Useless but mildly interesting language model using compressors built-in to Python.

Usage

You can “train” it using some training data:

data = open(my_favorite_text_file).read().lower()
alphabet = "qwertyuiopasdfghjklzxcvbnm,.;1234567890 "
model = ziplm.ZipModel(alphabet, training=data)
"".join(model.sample_sequence(10)) # sample 10 characters from the alphabet

You can also run it without any training data, and just forward sample to see what kinds of patterns gzip likes:

alphabet = "qwertyuiopasdfghjklzxcvbnm "
model = ziplm.ZipModel(alphabet)
"".join(model.sample_sequence(100)) # I get 'oodegeeup ewjlrm chuzjqvrm chukkzfcjmwndxnlrm o qewmxweqswdqrlfiuyxlygxkxinsvrwrfjr ywmzwc mxhqerxzy'

You can also get the probability for a sequence:

alphabet = "qwertyuiopasdfghjklzxcvbnm "
model = ziplm.ZipModel(alphabet)
model.sequence_logprob("this is my favorite string") # I get -83.8

You can also try using bz2 and lzma as language models by passing them as the compressor argument to the model

import lzma
model = ziplm.ZipModel(alphabet, compressor=lzma)
"".join(model.sample_sequence(100)) # I get 'pvmucalppovpriitgztwbwgksgphhnhdf huykoppunlrh izjbokivpcx eagjqiyfmaibjconivxobcmipdccwqoyiwxzisgzx'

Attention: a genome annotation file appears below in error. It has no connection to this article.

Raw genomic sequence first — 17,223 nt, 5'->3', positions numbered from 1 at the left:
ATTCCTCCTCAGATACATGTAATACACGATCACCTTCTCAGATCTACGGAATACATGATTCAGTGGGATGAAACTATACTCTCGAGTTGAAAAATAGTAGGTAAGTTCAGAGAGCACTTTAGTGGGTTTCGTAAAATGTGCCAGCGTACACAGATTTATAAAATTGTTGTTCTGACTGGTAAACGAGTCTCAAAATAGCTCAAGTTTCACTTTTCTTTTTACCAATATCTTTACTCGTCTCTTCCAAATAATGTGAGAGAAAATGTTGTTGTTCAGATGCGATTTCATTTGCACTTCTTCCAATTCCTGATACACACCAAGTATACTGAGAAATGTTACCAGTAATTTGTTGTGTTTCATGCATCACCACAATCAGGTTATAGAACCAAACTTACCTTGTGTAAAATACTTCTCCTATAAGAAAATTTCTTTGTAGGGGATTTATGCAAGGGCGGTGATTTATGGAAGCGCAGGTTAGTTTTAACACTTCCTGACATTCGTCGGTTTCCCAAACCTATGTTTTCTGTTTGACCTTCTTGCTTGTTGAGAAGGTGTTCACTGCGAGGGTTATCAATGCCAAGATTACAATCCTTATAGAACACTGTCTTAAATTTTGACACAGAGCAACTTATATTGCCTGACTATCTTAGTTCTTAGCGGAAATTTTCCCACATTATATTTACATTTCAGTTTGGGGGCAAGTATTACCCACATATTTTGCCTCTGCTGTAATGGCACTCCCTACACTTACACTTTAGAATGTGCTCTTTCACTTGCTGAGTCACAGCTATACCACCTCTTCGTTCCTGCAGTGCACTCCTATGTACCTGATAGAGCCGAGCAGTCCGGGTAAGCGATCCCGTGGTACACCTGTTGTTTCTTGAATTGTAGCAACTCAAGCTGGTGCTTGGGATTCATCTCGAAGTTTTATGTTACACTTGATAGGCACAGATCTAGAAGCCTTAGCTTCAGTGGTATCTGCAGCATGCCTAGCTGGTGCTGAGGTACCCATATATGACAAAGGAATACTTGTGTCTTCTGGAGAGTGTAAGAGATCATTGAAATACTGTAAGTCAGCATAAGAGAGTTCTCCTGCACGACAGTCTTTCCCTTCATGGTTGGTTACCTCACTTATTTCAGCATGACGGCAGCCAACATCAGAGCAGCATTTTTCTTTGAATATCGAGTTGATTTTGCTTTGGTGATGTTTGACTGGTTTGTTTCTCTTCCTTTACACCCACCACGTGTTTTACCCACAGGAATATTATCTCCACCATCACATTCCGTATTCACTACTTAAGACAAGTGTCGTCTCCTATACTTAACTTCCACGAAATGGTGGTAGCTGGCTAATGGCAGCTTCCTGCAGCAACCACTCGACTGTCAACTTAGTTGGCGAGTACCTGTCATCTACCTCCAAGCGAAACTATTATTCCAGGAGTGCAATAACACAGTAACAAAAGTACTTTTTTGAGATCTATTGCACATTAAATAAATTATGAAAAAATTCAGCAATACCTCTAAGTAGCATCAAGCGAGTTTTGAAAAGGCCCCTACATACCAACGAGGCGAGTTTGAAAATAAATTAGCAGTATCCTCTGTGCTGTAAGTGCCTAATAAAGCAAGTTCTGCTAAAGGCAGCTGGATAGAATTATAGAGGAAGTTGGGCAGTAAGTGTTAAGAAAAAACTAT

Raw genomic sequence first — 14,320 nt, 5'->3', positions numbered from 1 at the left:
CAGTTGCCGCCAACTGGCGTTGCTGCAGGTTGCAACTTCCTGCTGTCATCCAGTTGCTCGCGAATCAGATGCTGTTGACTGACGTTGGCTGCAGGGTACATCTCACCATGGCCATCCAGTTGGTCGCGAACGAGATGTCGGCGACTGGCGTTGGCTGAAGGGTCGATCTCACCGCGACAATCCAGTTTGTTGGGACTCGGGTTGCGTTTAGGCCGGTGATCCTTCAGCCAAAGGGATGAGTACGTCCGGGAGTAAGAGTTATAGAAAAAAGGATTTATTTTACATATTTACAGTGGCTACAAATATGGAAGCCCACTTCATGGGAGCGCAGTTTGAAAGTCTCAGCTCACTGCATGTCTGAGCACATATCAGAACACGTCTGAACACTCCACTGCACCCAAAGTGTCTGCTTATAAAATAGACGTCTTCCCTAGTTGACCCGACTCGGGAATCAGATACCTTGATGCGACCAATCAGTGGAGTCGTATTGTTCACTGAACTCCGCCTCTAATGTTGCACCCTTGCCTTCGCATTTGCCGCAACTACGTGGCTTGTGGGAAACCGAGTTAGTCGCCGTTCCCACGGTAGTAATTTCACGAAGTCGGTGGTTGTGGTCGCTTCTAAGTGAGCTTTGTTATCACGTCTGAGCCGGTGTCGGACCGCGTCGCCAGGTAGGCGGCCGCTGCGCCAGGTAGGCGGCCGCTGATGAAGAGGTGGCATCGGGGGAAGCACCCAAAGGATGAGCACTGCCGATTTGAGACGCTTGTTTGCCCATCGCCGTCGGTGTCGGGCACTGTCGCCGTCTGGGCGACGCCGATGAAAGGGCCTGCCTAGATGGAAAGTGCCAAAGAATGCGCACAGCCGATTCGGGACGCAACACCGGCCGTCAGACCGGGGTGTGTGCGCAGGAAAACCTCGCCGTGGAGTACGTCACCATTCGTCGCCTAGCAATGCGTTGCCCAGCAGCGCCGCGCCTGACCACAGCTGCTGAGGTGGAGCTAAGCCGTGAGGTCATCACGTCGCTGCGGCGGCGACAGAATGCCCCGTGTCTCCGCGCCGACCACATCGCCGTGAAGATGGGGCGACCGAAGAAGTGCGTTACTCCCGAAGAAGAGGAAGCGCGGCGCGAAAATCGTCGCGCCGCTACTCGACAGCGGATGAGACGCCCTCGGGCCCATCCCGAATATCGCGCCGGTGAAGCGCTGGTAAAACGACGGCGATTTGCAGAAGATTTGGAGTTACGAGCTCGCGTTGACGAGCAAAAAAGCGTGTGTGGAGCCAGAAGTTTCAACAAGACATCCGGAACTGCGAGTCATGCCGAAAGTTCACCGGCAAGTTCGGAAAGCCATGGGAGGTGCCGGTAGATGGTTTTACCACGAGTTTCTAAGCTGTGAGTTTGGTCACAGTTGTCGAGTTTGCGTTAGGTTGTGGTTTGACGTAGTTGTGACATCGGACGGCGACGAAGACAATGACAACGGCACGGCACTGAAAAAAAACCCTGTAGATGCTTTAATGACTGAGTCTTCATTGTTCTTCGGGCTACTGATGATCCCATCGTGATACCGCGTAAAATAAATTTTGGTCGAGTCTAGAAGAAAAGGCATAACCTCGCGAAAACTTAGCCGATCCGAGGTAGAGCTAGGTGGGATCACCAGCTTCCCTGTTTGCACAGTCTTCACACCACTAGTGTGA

Why does this “work”?

This works because of two facts:

  1. A language model is nothing but a distribution on the next token given previous tokens, $p(x mid c)$.
  2. There is a general equivalence between probability distributions and codes.

The second point is what makes this interesting. Information theory tells us that we can derive codes from probability distributions. That is, if I have some datapoints $x$, and I know that they follow probability distribution $p(x)$, I can come up with a lossless binary code to encode the $x$ where the length of each code is $-log_2 p(x)$. This code minimizes the average code length: the only way to get shorter average code length would be to go into the realm of lossy compression. This is called the Shannon Limit.

Since I can convert probability distributions to codes in this way, I can also convert codes to probability distributions. If I have a code (like gzip) that describes my datapoint with length $l(x)$ in binary, then that corresponds to a probability distribution $p(x) = 2^{-l(x)}$. If the code is $K$-ary, then the corresponding distribution is
$$p(x) = K^{-l(x)}.$$

The ZipLM model works by converting code lengths to probabilities in this way. If I have a vocabulary of size $K$, and a string $c$, then the probability distribution for continuations $x$ is:
$$p(x mid c) propto K^{-l(cx)},$$
where the proportionality reflects the fact that we have to sum over the compressed lengths of $cx^prime$ for all $x^prime$ in the vocabulary. That’s all there is to it.

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